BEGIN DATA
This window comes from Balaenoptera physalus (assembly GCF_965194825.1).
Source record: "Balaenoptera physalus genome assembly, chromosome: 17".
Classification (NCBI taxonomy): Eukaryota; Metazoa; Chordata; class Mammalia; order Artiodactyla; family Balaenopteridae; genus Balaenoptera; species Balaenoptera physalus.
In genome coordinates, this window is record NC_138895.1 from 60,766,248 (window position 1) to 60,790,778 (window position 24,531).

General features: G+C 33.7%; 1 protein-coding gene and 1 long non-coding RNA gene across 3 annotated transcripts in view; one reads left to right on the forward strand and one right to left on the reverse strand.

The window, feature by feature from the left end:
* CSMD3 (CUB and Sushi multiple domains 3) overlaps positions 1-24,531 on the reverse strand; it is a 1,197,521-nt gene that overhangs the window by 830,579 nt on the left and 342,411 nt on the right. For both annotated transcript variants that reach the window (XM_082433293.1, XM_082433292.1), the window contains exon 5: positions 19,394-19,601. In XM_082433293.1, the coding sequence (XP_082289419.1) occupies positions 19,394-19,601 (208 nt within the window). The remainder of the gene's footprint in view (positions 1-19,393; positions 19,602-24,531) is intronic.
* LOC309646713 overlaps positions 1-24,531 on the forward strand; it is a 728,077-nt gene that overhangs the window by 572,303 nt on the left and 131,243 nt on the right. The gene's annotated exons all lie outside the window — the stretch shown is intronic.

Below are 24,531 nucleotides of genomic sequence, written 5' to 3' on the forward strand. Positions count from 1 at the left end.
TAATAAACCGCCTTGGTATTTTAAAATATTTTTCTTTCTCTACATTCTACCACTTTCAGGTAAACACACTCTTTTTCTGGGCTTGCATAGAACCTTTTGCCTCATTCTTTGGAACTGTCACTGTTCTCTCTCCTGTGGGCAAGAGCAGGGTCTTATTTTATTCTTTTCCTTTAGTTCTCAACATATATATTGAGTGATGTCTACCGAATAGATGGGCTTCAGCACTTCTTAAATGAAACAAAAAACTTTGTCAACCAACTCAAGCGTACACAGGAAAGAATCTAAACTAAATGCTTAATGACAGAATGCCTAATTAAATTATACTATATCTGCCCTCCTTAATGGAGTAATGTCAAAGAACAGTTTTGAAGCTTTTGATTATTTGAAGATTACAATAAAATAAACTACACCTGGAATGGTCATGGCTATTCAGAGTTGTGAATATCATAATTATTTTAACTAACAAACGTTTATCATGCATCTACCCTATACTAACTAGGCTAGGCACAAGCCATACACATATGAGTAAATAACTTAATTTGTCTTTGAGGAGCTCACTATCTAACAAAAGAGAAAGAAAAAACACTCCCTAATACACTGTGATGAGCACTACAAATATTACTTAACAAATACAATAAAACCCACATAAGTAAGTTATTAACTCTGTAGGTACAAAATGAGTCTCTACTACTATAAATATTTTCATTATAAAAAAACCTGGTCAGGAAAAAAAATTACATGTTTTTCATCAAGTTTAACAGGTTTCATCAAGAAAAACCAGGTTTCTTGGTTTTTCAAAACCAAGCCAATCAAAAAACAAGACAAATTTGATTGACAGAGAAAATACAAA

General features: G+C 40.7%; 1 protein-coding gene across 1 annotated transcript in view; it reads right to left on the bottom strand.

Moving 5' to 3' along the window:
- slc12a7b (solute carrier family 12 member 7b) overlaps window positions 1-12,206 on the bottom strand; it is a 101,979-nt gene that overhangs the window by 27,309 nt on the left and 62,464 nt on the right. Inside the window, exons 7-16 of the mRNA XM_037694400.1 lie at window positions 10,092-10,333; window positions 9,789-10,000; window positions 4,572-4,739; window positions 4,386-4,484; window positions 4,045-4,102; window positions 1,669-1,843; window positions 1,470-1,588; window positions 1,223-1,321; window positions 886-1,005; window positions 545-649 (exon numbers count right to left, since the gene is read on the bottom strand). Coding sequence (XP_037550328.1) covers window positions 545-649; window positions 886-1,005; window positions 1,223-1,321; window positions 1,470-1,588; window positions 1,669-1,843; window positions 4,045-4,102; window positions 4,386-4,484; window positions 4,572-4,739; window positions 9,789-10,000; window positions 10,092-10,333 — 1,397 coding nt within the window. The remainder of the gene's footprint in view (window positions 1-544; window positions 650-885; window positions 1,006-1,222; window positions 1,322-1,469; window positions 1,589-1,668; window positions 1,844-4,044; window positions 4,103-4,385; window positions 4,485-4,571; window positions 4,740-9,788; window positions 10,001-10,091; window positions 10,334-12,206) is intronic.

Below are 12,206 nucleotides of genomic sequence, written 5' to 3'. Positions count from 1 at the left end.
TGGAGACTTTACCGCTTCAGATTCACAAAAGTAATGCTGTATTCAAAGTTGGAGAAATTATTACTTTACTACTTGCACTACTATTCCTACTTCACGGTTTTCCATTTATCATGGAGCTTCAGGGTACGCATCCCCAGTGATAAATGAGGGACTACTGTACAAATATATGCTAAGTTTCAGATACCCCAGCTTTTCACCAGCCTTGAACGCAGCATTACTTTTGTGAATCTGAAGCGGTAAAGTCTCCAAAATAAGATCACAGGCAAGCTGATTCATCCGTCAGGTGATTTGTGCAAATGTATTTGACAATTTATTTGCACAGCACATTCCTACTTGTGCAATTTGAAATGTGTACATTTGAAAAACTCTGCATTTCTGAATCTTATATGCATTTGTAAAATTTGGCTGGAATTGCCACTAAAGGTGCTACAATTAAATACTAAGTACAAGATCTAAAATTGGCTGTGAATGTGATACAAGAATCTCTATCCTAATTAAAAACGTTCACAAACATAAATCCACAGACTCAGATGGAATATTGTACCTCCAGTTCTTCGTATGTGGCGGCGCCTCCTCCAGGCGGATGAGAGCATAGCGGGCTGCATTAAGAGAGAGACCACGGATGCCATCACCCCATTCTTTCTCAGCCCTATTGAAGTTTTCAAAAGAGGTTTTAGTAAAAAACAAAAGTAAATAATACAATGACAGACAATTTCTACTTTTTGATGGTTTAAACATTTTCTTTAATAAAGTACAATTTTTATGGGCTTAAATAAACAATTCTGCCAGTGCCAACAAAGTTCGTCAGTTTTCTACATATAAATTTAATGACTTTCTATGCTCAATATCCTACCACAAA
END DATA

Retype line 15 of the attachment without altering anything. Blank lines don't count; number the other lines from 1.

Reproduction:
TGGAGACTTTACCGCTTCAGATTCACAAAAGTAATGCTGTATTCAAAGTTGGAGAAATTATTACTTTACTACTTGCACTACTATTCCTACTTCACGGTTTTCCATTTATCATGGAGCTTCAGGGTACGCATCCCCAGTGATAAATGAGGGACTACTGTACAAATATATGCTAAGTTTCAGATACCCCAGCTTTTCACCAGCCTTGAACGCAGCATTACTTTTGTGAATCTGAAGCGGTAAAGTCTCCAAAATAAGATCACAGGCAAGCTGATTCATCCGTCAGGTGATTTGTGCAAATGTATTTGACAATTTATTTGCACAGCACATTCCTACTTGTGCAATTTGAAATGTGTACATTTGAAAAACTCTGCATTTCTGAATCTTATATGCATTTGTAAAATTTGGCTGGAATTGCCACTAAAGGTGCTACAATTAAATACTAAGTACAAGATCTAAAATTGGCTGTGAATGTGATACAAGAATCTCTATCCTAATTAAAAACGTTCACAAACATAAATCCACAGACTCAGATGGAATATTGTACCTCCAGTTCTTCGTATGTGGCGGCGCCTCCTCCAGGCGGATGAGAGCATAGCGGGCTGCATTAAGAGAGAGACCACGGATGCCATCACCCCATTCTTTCTCAGCCCTATTGAAGTTTTCAAAAGAGGTTTTAGTAAAAAACAAAAGTAAATAATACAATGACAGACAATTTCTACTTTTTGATGGTTTAAACATTTTCTTTAATAAAGTACAATTTTTATGGGCTTAAATAAACAATTCTGCCAGTGCCAACAAAGTTCGTCAGTTTTCTACATATAAATTTAATGACTTTCTATGCTCAATATCCTACCACAAA